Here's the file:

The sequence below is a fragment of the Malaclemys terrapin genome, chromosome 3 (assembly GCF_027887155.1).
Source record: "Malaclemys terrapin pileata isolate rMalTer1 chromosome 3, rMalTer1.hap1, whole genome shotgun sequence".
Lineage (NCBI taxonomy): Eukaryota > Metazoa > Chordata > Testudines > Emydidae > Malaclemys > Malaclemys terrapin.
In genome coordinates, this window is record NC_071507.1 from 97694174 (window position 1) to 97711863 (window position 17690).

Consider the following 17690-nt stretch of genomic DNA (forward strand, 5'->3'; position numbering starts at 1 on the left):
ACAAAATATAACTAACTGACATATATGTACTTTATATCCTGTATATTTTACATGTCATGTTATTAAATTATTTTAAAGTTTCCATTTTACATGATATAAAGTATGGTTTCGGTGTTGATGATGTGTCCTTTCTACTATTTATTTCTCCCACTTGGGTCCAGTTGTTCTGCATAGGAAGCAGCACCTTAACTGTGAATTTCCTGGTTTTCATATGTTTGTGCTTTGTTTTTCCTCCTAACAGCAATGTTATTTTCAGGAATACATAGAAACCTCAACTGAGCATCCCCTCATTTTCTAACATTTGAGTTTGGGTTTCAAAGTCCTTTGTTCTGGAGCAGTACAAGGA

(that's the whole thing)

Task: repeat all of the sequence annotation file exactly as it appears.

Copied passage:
The sequence below is a fragment of the Malaclemys terrapin genome, chromosome 3 (assembly GCF_027887155.1).
Source record: "Malaclemys terrapin pileata isolate rMalTer1 chromosome 3, rMalTer1.hap1, whole genome shotgun sequence".
Lineage (NCBI taxonomy): Eukaryota > Metazoa > Chordata > Testudines > Emydidae > Malaclemys > Malaclemys terrapin.
In genome coordinates, this window is record NC_071507.1 from 97694174 (window position 1) to 97711863 (window position 17690).

Consider the following 17690-nt stretch of genomic DNA (forward strand, 5'->3'; position numbering starts at 1 on the left):
ACAAAATATAACTAACTGACATATATGTACTTTATATCCTGTATATTTTACATGTCATGTTATTAAATTATTTTAAAGTTTCCATTTTACATGATATAAAGTATGGTTTCGGTGTTGATGATGTGTCCTTTCTACTATTTATTTCTCCCACTTGGGTCCAGTTGTTCTGCATAGGAAGCAGCACCTTAACTGTGAATTTCCTGGTTTTCATATGTTTGTGCTTTGTTTTTCCTCCTAACAGCAATGTTATTTTCAGGAATACATAGAAACCTCAACTGAGCATCCCCTCATTTTCTAACATTTGAGTTTGGGTTTCAAAGTCCTTTGTTCTGGAGCAGTACAAGGA